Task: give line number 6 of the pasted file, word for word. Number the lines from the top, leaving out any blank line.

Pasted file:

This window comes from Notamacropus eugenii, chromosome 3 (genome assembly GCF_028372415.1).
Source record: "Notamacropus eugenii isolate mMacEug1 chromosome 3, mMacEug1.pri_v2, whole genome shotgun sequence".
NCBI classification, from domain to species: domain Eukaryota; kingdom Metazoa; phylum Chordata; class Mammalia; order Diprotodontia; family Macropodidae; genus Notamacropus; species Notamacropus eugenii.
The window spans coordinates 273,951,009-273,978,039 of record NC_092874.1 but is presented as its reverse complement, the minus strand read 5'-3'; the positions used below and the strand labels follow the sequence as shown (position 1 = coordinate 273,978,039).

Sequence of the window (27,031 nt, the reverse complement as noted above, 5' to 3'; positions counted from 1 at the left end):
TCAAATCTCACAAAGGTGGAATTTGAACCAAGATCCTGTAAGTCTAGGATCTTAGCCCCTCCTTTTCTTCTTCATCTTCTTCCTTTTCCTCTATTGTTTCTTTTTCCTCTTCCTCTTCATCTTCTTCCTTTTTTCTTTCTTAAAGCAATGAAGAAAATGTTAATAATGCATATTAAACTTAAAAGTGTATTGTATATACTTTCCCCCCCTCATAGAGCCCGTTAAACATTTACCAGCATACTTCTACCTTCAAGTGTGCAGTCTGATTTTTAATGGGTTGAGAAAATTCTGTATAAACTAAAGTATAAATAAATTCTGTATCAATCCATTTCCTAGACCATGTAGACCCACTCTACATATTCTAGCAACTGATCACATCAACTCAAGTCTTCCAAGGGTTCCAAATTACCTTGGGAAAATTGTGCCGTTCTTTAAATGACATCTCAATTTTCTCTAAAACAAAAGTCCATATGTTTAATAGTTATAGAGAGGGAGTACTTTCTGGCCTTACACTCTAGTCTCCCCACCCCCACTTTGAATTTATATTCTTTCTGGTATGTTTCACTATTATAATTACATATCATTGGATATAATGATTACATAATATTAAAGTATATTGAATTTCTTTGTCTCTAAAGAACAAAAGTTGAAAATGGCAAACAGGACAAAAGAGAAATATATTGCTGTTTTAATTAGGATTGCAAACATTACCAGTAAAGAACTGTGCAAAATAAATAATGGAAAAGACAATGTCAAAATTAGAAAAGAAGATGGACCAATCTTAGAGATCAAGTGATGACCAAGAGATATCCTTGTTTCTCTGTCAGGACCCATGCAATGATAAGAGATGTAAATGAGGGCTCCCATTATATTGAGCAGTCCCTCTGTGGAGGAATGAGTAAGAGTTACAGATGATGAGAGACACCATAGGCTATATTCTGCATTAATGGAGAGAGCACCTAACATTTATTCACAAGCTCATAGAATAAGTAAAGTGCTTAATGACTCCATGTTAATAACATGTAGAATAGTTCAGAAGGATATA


TCAAATCTCACAAAGGTGGAATTTGAACCAAGATCCTGTAAGTCTAGGATCTTAGCCCCTCCTTTTCTTCTTCATCTTCTTCCTTTTCCTCTATTGTTTCTTTTTCCTCTTCCTCTTCATCTTCTTCCTTTTTTCTTTCTTAAAGCAATGAAGAAAATGTTAATAATGCATATTAAACTTAAAAGTGTATTGTATATACTTTCCCCCCCTCATAGAGCCCGTTAAACATTTACCAGCATACTTCTACCTTCAAGTGTGCAGTCTGATTTTTAATGGGTTGAGAAAATTCTGTATAAACTAAAGTATAAATAAATTCTGTATCAATCCATTTCCTAGACCATGTAGACCCACTCTACATATTCTAGCAACTGATCACATCAACTCAAGTCTTCCAAGGGTTCCAAATTACCTTGGGAAAATTGTGCCGTTCTTTAAATGACATCTCAATTTTCTCTAAAACAAAAGTCCATATGTTTAATAGTTATAGAGAGGGAGTACTTTCTGGCCTTACACTCTAGTCTCCCCACCCCCACTTTGAATTTATATTCTTTCTGGTATGTTTCACTATTATAATTACATATCATTGGATATAATGATTACATAATATTAAAGTATATTGAATTTCTTTGTCTCTAAAGAACAAAAGTTGAAAATGGCAAACAGGACAAAAGAGAAATATATTGCTGTTTTAATTAGGATTGCAAACATTACCAGTAAAGAACTGTGCAAAATAAATAATGGAAAAGACAATGTCAAAATTAGAAAAGAAGATGGACCAATCTTAGAGATCAAGTGATGACCAAGAGATATCCTTGTTTCTCTGTCAGGACCCATGCAATGATAAGAGATGTAAATGAGGGCTCCCATTATATTGAGCAGTCCCTCTGTGGAGGAATGAGTAAGAGTTACAGATGATGAGAGACACCATAGGCTATATTCTGCATTAATGGAGAGAGCACCTAACATTTATTCACAAGCTCATAGAATAAGTAAAGTGCTTAATGACTCCATGTTAATAACATGTAGAATAGTTCAGAAGGATATA